Research suggests that nursing students and nonspecialty professional nurses experience difficulty differentiating IAD from pressure ulcers.37,43-45 Kottner and Halfens37 evaluated interrater reliability based on outcomes of 339 nursing assessments of patients in a home health care setting. While nurses agreed on presence or absence of moisture-associated skin damage in 95% of cases, the interrater reliability, when queried about the primary cause of the damage (ie, exposure to urine, stool, perspiration, or wound exudate), was 0.67 (95% confidence interval, 0.61-0.73).
Research also suggests that education of nurses improves their ability to differentiate IAD from pressure ulcers. Beeckman and coworkers43 evaluated 212 professional nurses and 214 nursing students in the final year of their education and found both groups experienced difficulty differentiating stage II pressure from IAD with erosion and from skin damage attributable to both moisture and pressure. However, differential diagnosis skills improved significantly in both groups following education using either the Pressure Ulcer Classification (PUCLAS) e-learning program or a traditional lecture/PowerPoint presentation format; student nurses gained greater benefit from the PUCLAS e-learning technique. The PUCLAS education tool was further tested on 1217 professional nurses practicing in Belgium, Holland, Portugal, and the United Kingdom. Baseline evaluation found that 55.5% of photographs were identified correctly; following administration of the PUCLAS, 70.7% of IAD photographs were classified correctly as compared to a 35.5% rate of correct classification in a control group.
Mahoney and coworkers39 evaluated differential diagnosis of IAD versus pressure ulcers and skin tears in a group of 100 nurses with clinical experience and formal education in wound care. Respondents viewed 9 photographs of skin damage involving either the intergluteal cleft or the fleshy aspects of the buttocks. The level of agreement was calculated with 100% representing perfect agreement and 0% reflecting no agreement. The level of agreement was greatest for skin damage with either incontinence or pressure as the sole etiologic factor (62% and 70%, respectively). In contrast, Fleiss kappa for interrater agreement for photographs of skin damage to the intergluteal cleft was 0.1558 (99% confidence interval, 0.1467-0.1670) and the Fleiss kappa for skin damage involving the fleshy surface of the buttocks was 0.1227 (99% confidence interval, 0.1081-0.1372). When responses were pooled for all photographs, analysis revealed that even experienced wound care nurses achieved only "slight agreement" based on visual inspection of photographs alone.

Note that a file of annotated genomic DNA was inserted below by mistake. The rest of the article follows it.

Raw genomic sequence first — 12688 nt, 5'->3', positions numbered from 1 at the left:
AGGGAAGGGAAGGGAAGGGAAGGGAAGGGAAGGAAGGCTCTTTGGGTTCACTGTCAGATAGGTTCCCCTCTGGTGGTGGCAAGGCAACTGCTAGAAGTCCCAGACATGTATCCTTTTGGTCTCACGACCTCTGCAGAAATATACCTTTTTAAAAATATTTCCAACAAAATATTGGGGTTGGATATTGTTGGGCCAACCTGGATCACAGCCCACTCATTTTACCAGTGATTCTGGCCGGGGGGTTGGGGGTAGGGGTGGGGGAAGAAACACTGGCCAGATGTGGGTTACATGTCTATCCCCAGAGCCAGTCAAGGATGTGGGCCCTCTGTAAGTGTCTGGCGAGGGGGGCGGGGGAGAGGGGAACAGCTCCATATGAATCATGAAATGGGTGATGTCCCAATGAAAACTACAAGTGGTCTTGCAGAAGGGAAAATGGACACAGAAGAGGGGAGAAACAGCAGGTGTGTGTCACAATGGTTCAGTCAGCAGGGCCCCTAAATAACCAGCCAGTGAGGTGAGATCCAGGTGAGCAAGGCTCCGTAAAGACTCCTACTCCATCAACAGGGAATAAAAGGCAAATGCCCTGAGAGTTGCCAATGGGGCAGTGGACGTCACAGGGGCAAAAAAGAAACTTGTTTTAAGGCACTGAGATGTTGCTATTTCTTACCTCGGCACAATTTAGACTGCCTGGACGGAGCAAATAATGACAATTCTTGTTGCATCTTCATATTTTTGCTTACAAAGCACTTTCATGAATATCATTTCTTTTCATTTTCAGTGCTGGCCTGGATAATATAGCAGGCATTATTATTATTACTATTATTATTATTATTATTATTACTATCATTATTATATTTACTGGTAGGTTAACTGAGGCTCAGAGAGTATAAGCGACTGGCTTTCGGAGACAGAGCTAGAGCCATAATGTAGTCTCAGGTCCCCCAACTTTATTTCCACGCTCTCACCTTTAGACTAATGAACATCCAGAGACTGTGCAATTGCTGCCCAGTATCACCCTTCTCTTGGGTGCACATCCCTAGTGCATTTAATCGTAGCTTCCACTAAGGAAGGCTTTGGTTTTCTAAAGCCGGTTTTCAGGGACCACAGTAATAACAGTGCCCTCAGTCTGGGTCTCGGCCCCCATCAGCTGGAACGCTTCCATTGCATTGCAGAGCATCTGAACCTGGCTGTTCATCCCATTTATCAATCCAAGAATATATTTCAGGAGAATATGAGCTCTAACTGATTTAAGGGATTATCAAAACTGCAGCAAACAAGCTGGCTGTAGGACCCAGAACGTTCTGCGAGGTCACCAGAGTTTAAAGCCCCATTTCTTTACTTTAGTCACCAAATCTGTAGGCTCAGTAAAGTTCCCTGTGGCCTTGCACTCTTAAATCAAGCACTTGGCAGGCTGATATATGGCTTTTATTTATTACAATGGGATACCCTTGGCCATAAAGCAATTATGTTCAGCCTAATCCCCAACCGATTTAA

Three instruments for evaluation of IAD were identified by the 2005 consensus group: the Perineal Assessment Tool,46 Perirectal Skin Assessment Tool,47,48 and the IAD Skin Condition Assessment Tool.49 The Perineal Assessment Tool is designed to assess risk for IAD based on type of irritant (solid stool, liquid stool, urine, etc), the duration of contact, condition of the perineal skin, and presence of contributing factors such as Clostridium difficile infection, poor nutrition, or tube feeding. Nix46 established content validity for this instrument, using a group of WOC nurses, and its interrater reliability was found to be 87%. The Perineal Dermatitis Grading Scale is a descriptive instrument; items evaluate erythema, skin integrity, area of affected skin measured in centimeters, and associated symptoms including itching and pain. A review of CINAHL and MEDLINE electronic databases from 2002 to 2011 did not identify any published study establishing this instrument's validity or reliability. The IAD Skin Condition Assessment Tool is designed to describe IAD and measure its severity; items include the area of affected skin, erythema, and presence of erosion. A review of CINAHL and MEDLINE databases up to 2011 did not identify any study evaluating this tool's validity or reliability.
Initial validation of a new tool, the incontinence-associated dermatitis and its severity (IADS) instrument, was reported in 2010.50 The IADS is a descriptive tool that ranks the severity of IAD. The location of IAD is identified based on 13 locations including the perianal skin, buttocks, genitalia, upper thigh, and skin folds between genitalia and thigh. The magnitude of erythema is based on a 3-point ordinal scale that varies from none to pink to red; the tool includes 2 pallets designed to aid the clinician in evaluating persons with lighter and darker skin tones. Erosion and rash are scored as present or absent. Borchert and colleagues50 evaluated content validity based on responses of 247 WOC nurses, and criterion validity was tested by comparing IADS scores of testers with 2 WOC nurse experts and the principal investigator. Interrater reliability was tested in 3 groups: nurses' assistants and staff nurses at a single facility in the Midwestern United States and WOC nurses. Preliminary findings indicated that the IADS had good interrater reliability but further studies are needed to establish reliability in various clinical settings. A literature review did not reveal any studies that have yet used the IADS, but the developers report that the instrument is being used in several studies now underway (D. Bliss, oral personal communication, 2011).